A University of California, Riverside, computer scientist has received reinforcements in his battle against fake news.
Snap Research, the research division of Snap, Inc., has made a $7,000 donation for Evangelos Papalexakis, an assistant professor of computer science and engineering in the Bourns College of Engineering, to continue improving an algorithm that can already detect fake news stories with 75 percent accuracy.
The gift formalizes an ongoing project between Papalexakis’ Multi-Aspect Data Lab and Snap Research scientist Neil Shah to create an automated algorithm that sorts news stories into categories based on clusters of words and contextual information and flags them as potentially fake news. The algorithm could be used by social media platforms to help users make more informed decisions about the news they click on and share.
Most attempts to automate fake news detection rely on locating particular words, identifying URLs, or fact checking websites like Snopes. All require human input and evaluation.
Most research to date has focused on carefully handcrafted features that predict an article’s legitimacy. The methods require specialists to extract those features and depend on a large library of examples already labeled as fake news.
Papalexakis and Shah start with the hypothesis that news articles appearing frequently near each other across a wide variety of contexts are more likely to belong to the same category.
Papalexakis’ group developed a two-tiered algorithm using a method called “tensor decomposition” that exploits articles’ structure to avoid reliance on human expertise. Tensors are multi-dimensional cubes. They excel at modeling and analyzing data with many different components, called multi-aspect data.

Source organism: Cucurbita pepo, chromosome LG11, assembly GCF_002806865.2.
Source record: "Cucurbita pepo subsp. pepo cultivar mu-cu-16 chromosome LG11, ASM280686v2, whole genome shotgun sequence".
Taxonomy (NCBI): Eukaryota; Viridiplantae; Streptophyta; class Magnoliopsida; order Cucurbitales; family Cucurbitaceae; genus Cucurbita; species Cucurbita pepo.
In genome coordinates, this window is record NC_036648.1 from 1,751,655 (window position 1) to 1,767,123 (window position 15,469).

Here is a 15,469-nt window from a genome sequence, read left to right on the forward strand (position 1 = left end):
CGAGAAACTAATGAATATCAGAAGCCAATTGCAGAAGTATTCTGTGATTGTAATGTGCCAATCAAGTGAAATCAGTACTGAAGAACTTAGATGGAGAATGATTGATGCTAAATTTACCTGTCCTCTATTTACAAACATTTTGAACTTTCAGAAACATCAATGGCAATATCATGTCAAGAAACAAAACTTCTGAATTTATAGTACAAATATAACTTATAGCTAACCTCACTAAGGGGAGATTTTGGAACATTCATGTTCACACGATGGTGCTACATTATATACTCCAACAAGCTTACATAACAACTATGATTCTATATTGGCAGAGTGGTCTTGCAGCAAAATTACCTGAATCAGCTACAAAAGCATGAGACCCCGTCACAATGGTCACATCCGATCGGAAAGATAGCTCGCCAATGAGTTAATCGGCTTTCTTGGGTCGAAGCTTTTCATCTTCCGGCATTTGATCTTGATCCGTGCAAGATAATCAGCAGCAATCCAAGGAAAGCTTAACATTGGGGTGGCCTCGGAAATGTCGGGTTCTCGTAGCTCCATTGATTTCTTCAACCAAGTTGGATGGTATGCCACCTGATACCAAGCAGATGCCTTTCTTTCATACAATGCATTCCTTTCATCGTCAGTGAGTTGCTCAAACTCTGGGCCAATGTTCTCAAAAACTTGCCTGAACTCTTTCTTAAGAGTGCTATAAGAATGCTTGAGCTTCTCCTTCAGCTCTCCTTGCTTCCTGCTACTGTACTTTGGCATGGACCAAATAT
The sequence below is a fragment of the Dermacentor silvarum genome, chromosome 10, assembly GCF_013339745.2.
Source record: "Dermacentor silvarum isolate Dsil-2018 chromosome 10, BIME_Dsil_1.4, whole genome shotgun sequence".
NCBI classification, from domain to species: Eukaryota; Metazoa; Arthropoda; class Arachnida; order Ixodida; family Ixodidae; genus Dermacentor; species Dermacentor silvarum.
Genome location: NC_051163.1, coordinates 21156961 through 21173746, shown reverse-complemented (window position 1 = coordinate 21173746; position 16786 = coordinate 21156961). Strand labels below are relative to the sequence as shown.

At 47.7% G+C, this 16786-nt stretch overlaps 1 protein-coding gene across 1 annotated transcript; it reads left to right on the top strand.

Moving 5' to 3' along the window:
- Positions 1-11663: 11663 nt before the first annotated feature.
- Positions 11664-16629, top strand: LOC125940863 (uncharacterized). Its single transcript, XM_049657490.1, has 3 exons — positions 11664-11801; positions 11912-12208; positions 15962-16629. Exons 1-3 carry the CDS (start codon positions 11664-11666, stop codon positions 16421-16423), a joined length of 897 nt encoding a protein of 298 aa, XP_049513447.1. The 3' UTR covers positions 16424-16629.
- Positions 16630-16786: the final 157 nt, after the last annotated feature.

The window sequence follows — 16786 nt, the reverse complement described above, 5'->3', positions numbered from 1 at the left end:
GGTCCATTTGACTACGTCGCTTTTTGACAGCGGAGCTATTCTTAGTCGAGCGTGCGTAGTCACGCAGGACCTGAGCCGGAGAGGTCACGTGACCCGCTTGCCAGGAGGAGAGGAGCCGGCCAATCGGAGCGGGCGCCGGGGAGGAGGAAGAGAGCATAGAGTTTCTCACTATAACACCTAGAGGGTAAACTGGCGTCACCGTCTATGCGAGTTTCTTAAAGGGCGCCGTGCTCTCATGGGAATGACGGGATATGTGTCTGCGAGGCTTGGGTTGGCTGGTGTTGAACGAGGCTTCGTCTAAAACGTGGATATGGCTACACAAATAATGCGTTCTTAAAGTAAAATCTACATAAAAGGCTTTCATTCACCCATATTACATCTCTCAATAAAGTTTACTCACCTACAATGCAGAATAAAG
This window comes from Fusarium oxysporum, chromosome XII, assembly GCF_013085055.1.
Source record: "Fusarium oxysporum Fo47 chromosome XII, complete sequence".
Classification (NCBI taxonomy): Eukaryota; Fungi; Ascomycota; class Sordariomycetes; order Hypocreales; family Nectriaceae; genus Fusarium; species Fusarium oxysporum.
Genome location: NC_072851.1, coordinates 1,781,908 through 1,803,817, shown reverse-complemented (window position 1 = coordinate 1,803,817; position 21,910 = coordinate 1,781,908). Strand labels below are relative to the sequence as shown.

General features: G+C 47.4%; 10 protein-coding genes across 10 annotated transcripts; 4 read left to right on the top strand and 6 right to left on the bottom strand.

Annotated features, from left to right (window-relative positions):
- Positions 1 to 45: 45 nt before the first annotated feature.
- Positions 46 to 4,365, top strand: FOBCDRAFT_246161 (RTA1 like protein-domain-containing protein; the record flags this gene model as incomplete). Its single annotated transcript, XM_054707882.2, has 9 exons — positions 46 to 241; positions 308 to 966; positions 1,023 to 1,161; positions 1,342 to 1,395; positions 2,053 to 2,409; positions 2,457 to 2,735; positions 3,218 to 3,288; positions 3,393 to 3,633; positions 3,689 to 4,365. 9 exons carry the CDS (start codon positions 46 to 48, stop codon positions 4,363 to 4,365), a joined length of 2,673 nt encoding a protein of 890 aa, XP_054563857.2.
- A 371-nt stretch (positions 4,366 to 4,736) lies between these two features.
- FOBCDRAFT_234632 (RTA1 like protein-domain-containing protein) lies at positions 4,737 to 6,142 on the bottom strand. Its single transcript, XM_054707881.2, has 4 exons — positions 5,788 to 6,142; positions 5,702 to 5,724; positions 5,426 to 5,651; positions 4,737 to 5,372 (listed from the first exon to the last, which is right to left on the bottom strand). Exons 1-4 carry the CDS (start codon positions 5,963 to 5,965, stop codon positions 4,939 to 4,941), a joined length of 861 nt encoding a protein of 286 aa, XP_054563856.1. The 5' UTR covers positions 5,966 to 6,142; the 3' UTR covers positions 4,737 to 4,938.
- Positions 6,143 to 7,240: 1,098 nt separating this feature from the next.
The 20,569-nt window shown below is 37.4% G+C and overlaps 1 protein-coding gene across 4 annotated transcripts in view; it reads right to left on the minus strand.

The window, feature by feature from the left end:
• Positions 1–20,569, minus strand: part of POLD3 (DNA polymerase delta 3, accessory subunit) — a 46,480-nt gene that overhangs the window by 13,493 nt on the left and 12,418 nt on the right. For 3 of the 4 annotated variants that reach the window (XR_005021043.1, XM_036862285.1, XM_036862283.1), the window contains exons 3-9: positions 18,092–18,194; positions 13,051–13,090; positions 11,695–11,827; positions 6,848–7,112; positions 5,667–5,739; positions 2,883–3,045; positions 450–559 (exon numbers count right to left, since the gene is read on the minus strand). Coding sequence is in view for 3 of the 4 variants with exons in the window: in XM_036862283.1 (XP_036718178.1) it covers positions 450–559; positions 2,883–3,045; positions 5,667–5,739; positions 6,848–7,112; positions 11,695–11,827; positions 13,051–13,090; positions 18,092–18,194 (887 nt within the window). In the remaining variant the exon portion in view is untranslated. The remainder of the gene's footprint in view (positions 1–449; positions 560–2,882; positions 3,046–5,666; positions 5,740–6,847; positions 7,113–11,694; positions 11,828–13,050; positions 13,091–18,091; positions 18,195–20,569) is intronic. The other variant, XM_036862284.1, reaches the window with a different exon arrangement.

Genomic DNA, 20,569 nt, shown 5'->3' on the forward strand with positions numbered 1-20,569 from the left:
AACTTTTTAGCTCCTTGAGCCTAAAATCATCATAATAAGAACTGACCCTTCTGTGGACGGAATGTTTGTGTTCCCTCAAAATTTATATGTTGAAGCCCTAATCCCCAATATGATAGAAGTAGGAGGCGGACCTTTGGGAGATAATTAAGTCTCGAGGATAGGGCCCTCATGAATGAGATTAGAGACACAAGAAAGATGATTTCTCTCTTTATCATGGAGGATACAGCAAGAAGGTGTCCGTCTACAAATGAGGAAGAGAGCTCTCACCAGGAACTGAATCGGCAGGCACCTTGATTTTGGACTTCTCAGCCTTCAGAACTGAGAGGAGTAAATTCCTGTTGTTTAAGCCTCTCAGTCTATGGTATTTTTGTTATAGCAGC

For instance, in online social networks, people interact with one another in a variety of ways: they message each other, they post on one another’s pages, and so on. All these interactions are parts of the same social network, and can be modeled as a tensor “data cube” composed of person, person, and means of interaction.
The researchers use a tensor to model the content of the article and map words spatially within the article. For each article they count how many times two particular words occur within a window of five to 10 words.
Tensor decomposition uncovers patterns by breaking the tensor into elementary pieces of data, each one representing a pattern, or topic. The group’s previous work showed that these topics successfully cluster misinforming articles.
In the first tier of the algorithm tensor decomposition represents the data compactly in a space that brings possibly fake articles close together. The second tier connects two articles if they are close to each other in the space computed by the tensor decomposition.
Next, “semi-supervised” machine learning is applied on the graphs. The method requires a small base knowledge of articles labeled by people, from which it learns and sorts other articles. But the approach requires far fewer human-annotated articles than current methods.
The team members put three sets of articles— two public datasets and their own collection of 63,000 news articles— through their algorithm and found that it accurately sorted articles into fake news categories 75 percent of the time. The result compares favorably to approaches that require a large number of human-labeled articles.
The gift from Snap Research enhances the team’s efforts to develop more robust and eventually fully automated techniques for identifying misinformation.
Social media companies could use the finished algorithm to filter misinformation out of user newsfeeds. Papalexakis would prefer that social media platforms flag articles rather than omit them, so that users can make more informed decisions about which articles to read and share.
Source: UC Riverside